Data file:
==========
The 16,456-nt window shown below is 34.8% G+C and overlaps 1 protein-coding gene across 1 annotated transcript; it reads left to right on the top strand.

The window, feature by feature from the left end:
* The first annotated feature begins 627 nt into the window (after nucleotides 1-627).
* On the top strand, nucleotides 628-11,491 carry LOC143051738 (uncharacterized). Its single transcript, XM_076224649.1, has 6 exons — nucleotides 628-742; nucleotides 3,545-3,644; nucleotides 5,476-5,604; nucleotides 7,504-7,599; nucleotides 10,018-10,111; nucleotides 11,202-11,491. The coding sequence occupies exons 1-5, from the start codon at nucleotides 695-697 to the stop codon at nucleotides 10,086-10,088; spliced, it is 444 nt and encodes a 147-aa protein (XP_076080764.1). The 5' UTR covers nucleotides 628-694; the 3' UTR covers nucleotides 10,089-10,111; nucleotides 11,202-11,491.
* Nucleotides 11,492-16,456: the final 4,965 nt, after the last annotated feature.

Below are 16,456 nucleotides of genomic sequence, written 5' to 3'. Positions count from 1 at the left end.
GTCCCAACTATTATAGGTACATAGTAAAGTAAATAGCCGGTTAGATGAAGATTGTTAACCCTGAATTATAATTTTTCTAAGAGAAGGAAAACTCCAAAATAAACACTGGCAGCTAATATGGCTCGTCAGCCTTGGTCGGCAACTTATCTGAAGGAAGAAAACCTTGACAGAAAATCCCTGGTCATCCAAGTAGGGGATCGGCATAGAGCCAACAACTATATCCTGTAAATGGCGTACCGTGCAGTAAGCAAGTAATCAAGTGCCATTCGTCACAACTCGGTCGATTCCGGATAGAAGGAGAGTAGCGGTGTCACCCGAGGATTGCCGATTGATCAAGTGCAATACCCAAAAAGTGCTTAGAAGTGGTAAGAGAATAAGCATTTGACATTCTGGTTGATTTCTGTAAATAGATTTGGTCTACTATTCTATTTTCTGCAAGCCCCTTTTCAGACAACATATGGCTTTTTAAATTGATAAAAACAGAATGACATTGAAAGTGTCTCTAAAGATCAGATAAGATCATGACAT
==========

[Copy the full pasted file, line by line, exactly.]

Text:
The 16,456-nt window shown below is 34.8% G+C and overlaps 1 protein-coding gene across 1 annotated transcript; it reads left to right on the top strand.

The window, feature by feature from the left end:
* The first annotated feature begins 627 nt into the window (after nucleotides 1-627).
* On the top strand, nucleotides 628-11,491 carry LOC143051738 (uncharacterized). Its single transcript, XM_076224649.1, has 6 exons — nucleotides 628-742; nucleotides 3,545-3,644; nucleotides 5,476-5,604; nucleotides 7,504-7,599; nucleotides 10,018-10,111; nucleotides 11,202-11,491. The coding sequence occupies exons 1-5, from the start codon at nucleotides 695-697 to the stop codon at nucleotides 10,086-10,088; spliced, it is 444 nt and encodes a 147-aa protein (XP_076080764.1). The 5' UTR covers nucleotides 628-694; the 3' UTR covers nucleotides 10,089-10,111; nucleotides 11,202-11,491.
* Nucleotides 11,492-16,456: the final 4,965 nt, after the last annotated feature.

Below are 16,456 nucleotides of genomic sequence, written 5' to 3'. Positions count from 1 at the left end.
GTCCCAACTATTATAGGTACATAGTAAAGTAAATAGCCGGTTAGATGAAGATTGTTAACCCTGAATTATAATTTTTCTAAGAGAAGGAAAACTCCAAAATAAACACTGGCAGCTAATATGGCTCGTCAGCCTTGGTCGGCAACTTATCTGAAGGAAGAAAACCTTGACAGAAAATCCCTGGTCATCCAAGTAGGGGATCGGCATAGAGCCAACAACTATATCCTGTAAATGGCGTACCGTGCAGTAAGCAAGTAATCAAGTGCCATTCGTCACAACTCGGTCGATTCCGGATAGAAGGAGAGTAGCGGTGTCACCCGAGGATTGCCGATTGATCAAGTGCAATACCCAAAAAGTGCTTAGAAGTGGTAAGAGAATAAGCATTTGACATTCTGGTTGATTTCTGTAAATAGATTTGGTCTACTATTCTATTTTCTGCAAGCCCCTTTTCAGACAACATATGGCTTTTTAAATTGATAAAAACAGAATGACATTGAAAGTGTCTCTAAAGATCAGATAAGATCATGACAT